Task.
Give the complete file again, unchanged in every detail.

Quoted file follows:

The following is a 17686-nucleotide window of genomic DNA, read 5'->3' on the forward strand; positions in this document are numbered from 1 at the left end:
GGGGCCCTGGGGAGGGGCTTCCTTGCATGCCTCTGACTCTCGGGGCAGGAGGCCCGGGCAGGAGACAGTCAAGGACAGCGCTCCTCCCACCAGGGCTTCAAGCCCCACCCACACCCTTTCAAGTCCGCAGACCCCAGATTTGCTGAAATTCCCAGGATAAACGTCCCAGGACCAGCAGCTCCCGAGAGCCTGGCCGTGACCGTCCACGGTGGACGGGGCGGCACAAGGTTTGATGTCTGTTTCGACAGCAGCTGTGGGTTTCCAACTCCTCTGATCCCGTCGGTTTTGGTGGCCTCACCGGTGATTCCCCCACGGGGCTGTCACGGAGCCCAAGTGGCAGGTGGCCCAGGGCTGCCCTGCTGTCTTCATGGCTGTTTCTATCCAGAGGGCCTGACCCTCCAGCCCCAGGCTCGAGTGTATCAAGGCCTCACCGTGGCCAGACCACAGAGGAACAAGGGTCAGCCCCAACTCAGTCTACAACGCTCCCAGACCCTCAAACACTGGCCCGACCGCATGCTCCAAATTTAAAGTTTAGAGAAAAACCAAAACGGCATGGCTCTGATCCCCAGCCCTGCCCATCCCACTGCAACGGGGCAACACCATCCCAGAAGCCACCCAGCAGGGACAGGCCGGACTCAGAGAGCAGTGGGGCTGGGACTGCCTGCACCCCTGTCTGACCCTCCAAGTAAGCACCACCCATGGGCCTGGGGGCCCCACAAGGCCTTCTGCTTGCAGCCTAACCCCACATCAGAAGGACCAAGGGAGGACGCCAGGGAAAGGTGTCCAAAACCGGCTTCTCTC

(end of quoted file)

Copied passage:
The following is a 17686-nucleotide window of genomic DNA, read 5'->3' on the forward strand; positions in this document are numbered from 1 at the left end:
GGGGCCCTGGGGAGGGGCTTCCTTGCATGCCTCTGACTCTCGGGGCAGGAGGCCCGGGCAGGAGACAGTCAAGGACAGCGCTCCTCCCACCAGGGCTTCAAGCCCCACCCACACCCTTTCAAGTCCGCAGACCCCAGATTTGCTGAAATTCCCAGGATAAACGTCCCAGGACCAGCAGCTCCCGAGAGCCTGGCCGTGACCGTCCACGGTGGACGGGGCGGCACAAGGTTTGATGTCTGTTTCGACAGCAGCTGTGGGTTTCCAACTCCTCTGATCCCGTCGGTTTTGGTGGCCTCACCGGTGATTCCCCCACGGGGCTGTCACGGAGCCCAAGTGGCAGGTGGCCCAGGGCTGCCCTGCTGTCTTCATGGCTGTTTCTATCCAGAGGGCCTGACCCTCCAGCCCCAGGCTCGAGTGTATCAAGGCCTCACCGTGGCCAGACCACAGAGGAACAAGGGTCAGCCCCAACTCAGTCTACAACGCTCCCAGACCCTCAAACACTGGCCCGACCGCATGCTCCAAATTTAAAGTTTAGAGAAAAACCAAAACGGCATGGCTCTGATCCCCAGCCCTGCCCATCCCACTGCAACGGGGCAACACCATCCCAGAAGCCACCCAGCAGGGACAGGCCGGACTCAGAGAGCAGTGGGGCTGGGACTGCCTGCACCCCTGTCTGACCCTCCAAGTAAGCACCACCCATGGGCCTGGGGGCCCCACAAGGCCTTCTGCTTGCAGCCTAACCCCACATCAGAAGGACCAAGGGAGGACGCCAGGGAAAGGTGTCCAAAACCGGCTTCTCTC